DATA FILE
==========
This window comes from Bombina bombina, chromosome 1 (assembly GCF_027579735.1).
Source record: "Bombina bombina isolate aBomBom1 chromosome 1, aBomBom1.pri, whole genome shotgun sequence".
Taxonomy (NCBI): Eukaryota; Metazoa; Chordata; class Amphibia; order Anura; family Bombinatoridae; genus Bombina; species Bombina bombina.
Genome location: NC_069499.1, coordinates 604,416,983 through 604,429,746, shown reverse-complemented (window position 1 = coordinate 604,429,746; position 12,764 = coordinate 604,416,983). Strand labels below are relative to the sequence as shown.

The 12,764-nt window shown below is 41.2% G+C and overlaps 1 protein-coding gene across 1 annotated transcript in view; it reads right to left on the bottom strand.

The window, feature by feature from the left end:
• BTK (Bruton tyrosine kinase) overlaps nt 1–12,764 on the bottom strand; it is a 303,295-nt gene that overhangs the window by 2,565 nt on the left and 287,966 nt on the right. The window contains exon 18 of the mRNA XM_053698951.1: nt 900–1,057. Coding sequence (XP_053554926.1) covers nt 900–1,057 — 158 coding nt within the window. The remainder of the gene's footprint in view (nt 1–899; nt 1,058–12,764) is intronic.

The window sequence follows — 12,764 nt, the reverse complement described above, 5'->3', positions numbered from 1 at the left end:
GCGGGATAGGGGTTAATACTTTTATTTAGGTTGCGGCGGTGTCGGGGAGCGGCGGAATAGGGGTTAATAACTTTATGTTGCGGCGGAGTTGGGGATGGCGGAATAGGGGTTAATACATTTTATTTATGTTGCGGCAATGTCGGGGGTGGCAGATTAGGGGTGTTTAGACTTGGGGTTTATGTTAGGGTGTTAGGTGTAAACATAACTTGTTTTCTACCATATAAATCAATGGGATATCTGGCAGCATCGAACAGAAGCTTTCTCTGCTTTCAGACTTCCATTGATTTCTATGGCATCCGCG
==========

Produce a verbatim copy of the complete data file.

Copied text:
This window comes from Bombina bombina, chromosome 1 (assembly GCF_027579735.1).
Source record: "Bombina bombina isolate aBomBom1 chromosome 1, aBomBom1.pri, whole genome shotgun sequence".
Taxonomy (NCBI): Eukaryota; Metazoa; Chordata; class Amphibia; order Anura; family Bombinatoridae; genus Bombina; species Bombina bombina.
Genome location: NC_069499.1, coordinates 604,416,983 through 604,429,746, shown reverse-complemented (window position 1 = coordinate 604,429,746; position 12,764 = coordinate 604,416,983). Strand labels below are relative to the sequence as shown.

The 12,764-nt window shown below is 41.2% G+C and overlaps 1 protein-coding gene across 1 annotated transcript in view; it reads right to left on the bottom strand.

The window, feature by feature from the left end:
• BTK (Bruton tyrosine kinase) overlaps nt 1–12,764 on the bottom strand; it is a 303,295-nt gene that overhangs the window by 2,565 nt on the left and 287,966 nt on the right. The window contains exon 18 of the mRNA XM_053698951.1: nt 900–1,057. Coding sequence (XP_053554926.1) covers nt 900–1,057 — 158 coding nt within the window. The remainder of the gene's footprint in view (nt 1–899; nt 1,058–12,764) is intronic.

The window sequence follows — 12,764 nt, the reverse complement described above, 5'->3', positions numbered from 1 at the left end:
GCGGGATAGGGGTTAATACTTTTATTTAGGTTGCGGCGGTGTCGGGGAGCGGCGGAATAGGGGTTAATAACTTTATGTTGCGGCGGAGTTGGGGATGGCGGAATAGGGGTTAATACATTTTATTTATGTTGCGGCAATGTCGGGGGTGGCAGATTAGGGGTGTTTAGACTTGGGGTTTATGTTAGGGTGTTAGGTGTAAACATAACTTGTTTTCTACCATATAAATCAATGGGATATCTGGCAGCATCGAACAGAAGCTTTCTCTGCTTTCAGACTTCCATTGATTTCTATGGCATCCGCG